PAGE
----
• Seizures as a result of too much oxygen (oxygen toxicity) in your central nervous system
  • In certain circumstances, fire — due to the oxygen-rich environment of the treatment chamber

How you prepare

Pure oxygen can cause fire if a spark or flame ignites a source of fuel. Because of this, you can’t take items such as lighters or battery-powered devices into the hyperbaric oxygen therapy chamber. In addition, to limit sources of excess fuel, you may need to remove hair and skincare products that are petroleum-based and potentially a fire hazard. Ask a member of your health care team for specific instructions before your first hyperbaric oxygen therapy session.

What you can expect

During hyperbaric oxygen therapy

Hyperbaric oxygen therapy typically is performed as an outpatient procedure and doesn’t require hospitalization. If you’re already hospitalized and require hyperbaric oxygen therapy, you’ll remain in the hospital for therapy. Or you’ll be transported to a hyperbaric oxygen facility that’s separate from the hospital.

Depending on the type of medical institution you go to and the reason for treatment, you may receive hyperbaric oxygen therapy in one of two settings:

  • A unit designed for 1 person. In an individual (monoplace) unit, you lie down on a table that slides into a clear plastic tube.
  • A room designed to accommodate several people. In a multiperson hyperbaric oxygen room — which usually looks like a large hospital room — you may sit or lie down. You may receive oxygen through a mask over your face or a lightweight, clear hood placed over your head.

During hyperbaric oxygen therapy, the air pressure in the room is about two to three times normal air pressure. The increased air pressure will create a temporary feeling of fullness in your ears — similar to what you might feel in an airplane or at a high elevation. You can relieve that feeling by yawning or swallowing.

For most conditions, therapy lasts approximately two hours. Members of your health care team will monitor you and the therapy unit throughout your treatment.

After hyperbaric oxygen therapy

You may feel somewhat tired or hungry following your treatment. This doesn’t limit normal activities.

Results

To benefit from hyperbaric oxygen therapy, you’ll likely need more than one session. The number of sessions depends on your medical condition. Some conditions, such as carbon monoxide poisoning, might be treated in three visits. Others, such as nonhealing wounds, may require 20 to 40 treatments.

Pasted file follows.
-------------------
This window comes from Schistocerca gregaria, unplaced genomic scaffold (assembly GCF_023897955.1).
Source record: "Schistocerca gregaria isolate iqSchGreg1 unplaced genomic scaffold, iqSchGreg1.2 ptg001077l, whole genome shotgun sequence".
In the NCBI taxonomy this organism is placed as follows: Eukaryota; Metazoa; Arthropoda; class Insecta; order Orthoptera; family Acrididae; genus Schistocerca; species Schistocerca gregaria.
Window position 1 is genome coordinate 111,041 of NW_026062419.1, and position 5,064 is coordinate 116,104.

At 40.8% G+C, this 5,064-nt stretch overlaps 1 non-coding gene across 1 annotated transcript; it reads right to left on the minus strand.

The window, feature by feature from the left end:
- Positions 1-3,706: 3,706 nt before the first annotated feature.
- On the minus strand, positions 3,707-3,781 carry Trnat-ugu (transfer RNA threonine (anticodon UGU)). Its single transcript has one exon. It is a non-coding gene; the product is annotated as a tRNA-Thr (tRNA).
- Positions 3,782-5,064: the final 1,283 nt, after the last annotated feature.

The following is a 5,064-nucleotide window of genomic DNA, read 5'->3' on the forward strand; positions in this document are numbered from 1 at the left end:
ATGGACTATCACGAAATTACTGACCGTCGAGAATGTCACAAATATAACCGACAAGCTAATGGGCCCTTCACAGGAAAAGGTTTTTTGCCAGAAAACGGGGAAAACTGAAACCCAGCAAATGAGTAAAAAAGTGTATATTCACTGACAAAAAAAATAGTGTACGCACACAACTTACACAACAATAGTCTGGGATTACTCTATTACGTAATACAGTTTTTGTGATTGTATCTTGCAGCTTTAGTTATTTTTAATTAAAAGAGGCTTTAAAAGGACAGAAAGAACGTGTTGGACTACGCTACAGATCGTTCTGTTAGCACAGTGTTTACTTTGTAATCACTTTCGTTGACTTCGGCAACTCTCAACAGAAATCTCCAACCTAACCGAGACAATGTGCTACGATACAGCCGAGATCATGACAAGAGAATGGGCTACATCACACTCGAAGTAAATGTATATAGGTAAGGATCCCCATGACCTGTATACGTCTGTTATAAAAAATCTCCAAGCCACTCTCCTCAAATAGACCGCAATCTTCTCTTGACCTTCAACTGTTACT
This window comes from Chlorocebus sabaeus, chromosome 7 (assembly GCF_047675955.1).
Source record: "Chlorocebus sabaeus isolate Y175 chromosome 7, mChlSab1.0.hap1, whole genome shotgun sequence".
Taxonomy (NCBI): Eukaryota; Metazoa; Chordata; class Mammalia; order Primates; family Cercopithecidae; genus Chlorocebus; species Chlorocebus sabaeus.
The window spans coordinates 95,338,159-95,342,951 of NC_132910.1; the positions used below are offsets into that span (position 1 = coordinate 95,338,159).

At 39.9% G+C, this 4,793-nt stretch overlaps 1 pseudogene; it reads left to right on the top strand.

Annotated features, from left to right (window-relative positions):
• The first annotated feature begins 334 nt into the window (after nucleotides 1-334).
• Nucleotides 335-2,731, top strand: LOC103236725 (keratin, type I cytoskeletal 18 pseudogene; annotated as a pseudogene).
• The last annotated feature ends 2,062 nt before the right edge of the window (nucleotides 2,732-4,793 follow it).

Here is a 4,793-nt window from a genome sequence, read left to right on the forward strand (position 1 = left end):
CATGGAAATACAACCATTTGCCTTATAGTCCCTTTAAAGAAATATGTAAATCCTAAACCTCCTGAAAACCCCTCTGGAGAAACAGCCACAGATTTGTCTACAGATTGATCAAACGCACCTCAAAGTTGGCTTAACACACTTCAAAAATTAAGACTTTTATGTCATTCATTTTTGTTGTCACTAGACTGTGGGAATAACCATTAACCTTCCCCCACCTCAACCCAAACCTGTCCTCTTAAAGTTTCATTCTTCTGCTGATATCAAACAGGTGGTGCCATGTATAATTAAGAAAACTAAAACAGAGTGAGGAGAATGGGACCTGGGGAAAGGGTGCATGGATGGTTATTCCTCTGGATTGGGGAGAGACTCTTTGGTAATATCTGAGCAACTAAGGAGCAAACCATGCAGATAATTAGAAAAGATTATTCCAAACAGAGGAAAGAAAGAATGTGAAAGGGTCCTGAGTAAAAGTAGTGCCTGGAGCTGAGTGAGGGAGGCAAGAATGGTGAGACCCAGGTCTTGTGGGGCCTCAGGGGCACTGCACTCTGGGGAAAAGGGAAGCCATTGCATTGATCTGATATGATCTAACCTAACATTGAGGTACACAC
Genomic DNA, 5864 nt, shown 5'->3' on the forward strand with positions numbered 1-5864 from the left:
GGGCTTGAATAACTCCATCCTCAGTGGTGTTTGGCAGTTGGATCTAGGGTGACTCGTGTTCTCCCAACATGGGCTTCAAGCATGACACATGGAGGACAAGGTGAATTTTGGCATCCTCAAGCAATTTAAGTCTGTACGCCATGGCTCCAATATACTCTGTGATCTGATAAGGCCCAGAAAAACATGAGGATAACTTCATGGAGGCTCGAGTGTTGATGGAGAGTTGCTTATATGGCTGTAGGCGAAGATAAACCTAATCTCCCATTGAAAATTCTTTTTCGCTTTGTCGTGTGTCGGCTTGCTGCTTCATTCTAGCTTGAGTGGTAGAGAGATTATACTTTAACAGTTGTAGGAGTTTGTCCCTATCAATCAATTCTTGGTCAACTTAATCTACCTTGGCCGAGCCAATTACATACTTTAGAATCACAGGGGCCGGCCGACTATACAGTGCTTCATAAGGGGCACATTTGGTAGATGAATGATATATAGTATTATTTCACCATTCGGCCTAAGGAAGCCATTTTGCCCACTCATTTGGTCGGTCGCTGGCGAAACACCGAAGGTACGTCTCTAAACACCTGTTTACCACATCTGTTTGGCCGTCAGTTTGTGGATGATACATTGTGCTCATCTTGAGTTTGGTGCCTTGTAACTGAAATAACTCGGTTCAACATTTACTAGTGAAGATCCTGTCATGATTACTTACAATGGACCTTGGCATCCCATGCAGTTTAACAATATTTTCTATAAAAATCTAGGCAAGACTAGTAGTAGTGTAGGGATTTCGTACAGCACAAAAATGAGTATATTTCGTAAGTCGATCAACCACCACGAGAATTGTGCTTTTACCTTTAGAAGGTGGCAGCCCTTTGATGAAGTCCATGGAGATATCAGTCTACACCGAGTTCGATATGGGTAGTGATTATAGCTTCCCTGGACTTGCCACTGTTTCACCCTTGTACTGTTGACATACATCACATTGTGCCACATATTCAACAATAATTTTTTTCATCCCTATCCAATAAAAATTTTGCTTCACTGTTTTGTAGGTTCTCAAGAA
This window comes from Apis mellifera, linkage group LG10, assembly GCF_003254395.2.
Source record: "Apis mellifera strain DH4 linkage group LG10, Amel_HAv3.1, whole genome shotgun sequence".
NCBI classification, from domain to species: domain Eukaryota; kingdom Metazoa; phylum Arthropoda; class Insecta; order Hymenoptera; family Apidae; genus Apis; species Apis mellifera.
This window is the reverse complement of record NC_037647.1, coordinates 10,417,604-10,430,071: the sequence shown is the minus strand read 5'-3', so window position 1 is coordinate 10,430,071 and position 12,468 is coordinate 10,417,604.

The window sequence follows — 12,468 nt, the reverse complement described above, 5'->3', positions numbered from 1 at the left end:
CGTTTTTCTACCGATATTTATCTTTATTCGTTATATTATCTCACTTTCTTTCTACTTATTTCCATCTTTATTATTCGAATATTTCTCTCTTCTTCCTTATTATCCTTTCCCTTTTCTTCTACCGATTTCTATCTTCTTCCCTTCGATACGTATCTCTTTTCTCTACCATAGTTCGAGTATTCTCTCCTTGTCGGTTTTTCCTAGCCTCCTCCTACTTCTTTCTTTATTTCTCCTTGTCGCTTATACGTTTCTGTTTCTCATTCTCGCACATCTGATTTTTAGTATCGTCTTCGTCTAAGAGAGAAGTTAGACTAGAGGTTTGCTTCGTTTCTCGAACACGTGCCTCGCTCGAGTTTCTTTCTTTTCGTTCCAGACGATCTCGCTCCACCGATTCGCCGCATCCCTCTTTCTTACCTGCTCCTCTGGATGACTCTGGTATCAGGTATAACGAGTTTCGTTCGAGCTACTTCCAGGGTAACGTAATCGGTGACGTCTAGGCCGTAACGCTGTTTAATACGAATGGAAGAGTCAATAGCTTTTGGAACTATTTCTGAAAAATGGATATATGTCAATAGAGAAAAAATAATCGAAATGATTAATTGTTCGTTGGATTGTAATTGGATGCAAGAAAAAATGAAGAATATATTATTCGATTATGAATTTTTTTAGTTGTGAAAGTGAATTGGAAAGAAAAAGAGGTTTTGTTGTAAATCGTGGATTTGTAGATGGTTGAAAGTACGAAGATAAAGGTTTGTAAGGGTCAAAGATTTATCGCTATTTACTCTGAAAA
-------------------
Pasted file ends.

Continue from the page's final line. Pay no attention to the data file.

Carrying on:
Hyperbaric oxygen therapy alone can often effectively treat decompression sickness, arterial gas embolism and severe carbon monoxide poisoning.

To effectively treat other conditions, hyperbaric oxygen therapy is used as part of a comprehensive treatment plan and administered with other therapies and drugs that fit your individual needs.

 

Contact Encompass Healthcare today to schedule a consultation with Dr. Bruce Ruben

Why We’re the Alternative to Hospitals

Posted on: September 26th, 2019 by Encompass Healthcare No Comments

Hospitals have been in the news a lot lately. The University of Michigan is set to build a nearly billion-dollar new hospital on the University’s Ann Arbor campus. Beaumont Hospital is growing its health system. Other hospitals are merging with each other and raising millions of dollars to start new facilities and departments. All of this sounds like it should be good news, but the truth is that hospitals are not the only option to treat health issues and illness. Hospitals also have many faults, chief of which is their inability to offer personalized, holistic medicine.

Encompass HealthCare and Wound Medicine, founded and led by Dr. Bruce Ruben, prides itself on being a non-hospital option. Hospitals claim they practice “patient-centered care,” but it’s quite obvious they cannot do this because they are simply too massive in size. Hospitals treat too many patients and have thousands of providers who are overworked and underpaid. Encompass likes to focus on you — our patient.

 

Dr Bruce Ruben Encompass HealthCare and Wound Medicine